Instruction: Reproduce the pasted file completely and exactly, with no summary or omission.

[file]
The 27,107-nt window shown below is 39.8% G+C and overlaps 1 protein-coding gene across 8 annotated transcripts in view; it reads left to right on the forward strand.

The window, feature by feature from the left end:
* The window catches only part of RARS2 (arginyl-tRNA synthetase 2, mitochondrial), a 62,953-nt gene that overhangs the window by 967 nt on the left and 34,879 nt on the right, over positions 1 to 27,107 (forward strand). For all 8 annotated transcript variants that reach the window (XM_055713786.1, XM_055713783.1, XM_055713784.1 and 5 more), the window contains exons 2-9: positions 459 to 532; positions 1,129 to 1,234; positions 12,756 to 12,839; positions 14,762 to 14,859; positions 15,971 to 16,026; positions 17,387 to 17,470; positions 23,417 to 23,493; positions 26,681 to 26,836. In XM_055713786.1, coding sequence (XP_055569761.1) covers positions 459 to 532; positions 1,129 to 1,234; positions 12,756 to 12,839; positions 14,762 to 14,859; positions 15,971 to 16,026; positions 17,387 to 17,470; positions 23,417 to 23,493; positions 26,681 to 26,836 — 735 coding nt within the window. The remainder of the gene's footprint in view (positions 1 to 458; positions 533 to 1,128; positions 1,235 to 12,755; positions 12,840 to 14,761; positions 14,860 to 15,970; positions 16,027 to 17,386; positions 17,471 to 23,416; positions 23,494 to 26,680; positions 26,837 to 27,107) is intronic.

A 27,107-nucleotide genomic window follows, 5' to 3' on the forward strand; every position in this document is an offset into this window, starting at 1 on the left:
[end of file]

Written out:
The 27,107-nt window shown below is 39.8% G+C and overlaps 1 protein-coding gene across 8 annotated transcripts in view; it reads left to right on the forward strand.

The window, feature by feature from the left end:
* The window catches only part of RARS2 (arginyl-tRNA synthetase 2, mitochondrial), a 62,953-nt gene that overhangs the window by 967 nt on the left and 34,879 nt on the right, over positions 1 to 27,107 (forward strand). For all 8 annotated transcript variants that reach the window (XM_055713786.1, XM_055713783.1, XM_055713784.1 and 5 more), the window contains exons 2-9: positions 459 to 532; positions 1,129 to 1,234; positions 12,756 to 12,839; positions 14,762 to 14,859; positions 15,971 to 16,026; positions 17,387 to 17,470; positions 23,417 to 23,493; positions 26,681 to 26,836. In XM_055713786.1, coding sequence (XP_055569761.1) covers positions 459 to 532; positions 1,129 to 1,234; positions 12,756 to 12,839; positions 14,762 to 14,859; positions 15,971 to 16,026; positions 17,387 to 17,470; positions 23,417 to 23,493; positions 26,681 to 26,836 — 735 coding nt within the window. The remainder of the gene's footprint in view (positions 1 to 458; positions 533 to 1,128; positions 1,235 to 12,755; positions 12,840 to 14,761; positions 14,860 to 15,970; positions 16,027 to 17,386; positions 17,471 to 23,416; positions 23,494 to 26,680; positions 26,837 to 27,107) is intronic.

A 27,107-nucleotide genomic window follows, 5' to 3' on the forward strand; every position in this document is an offset into this window, starting at 1 on the left: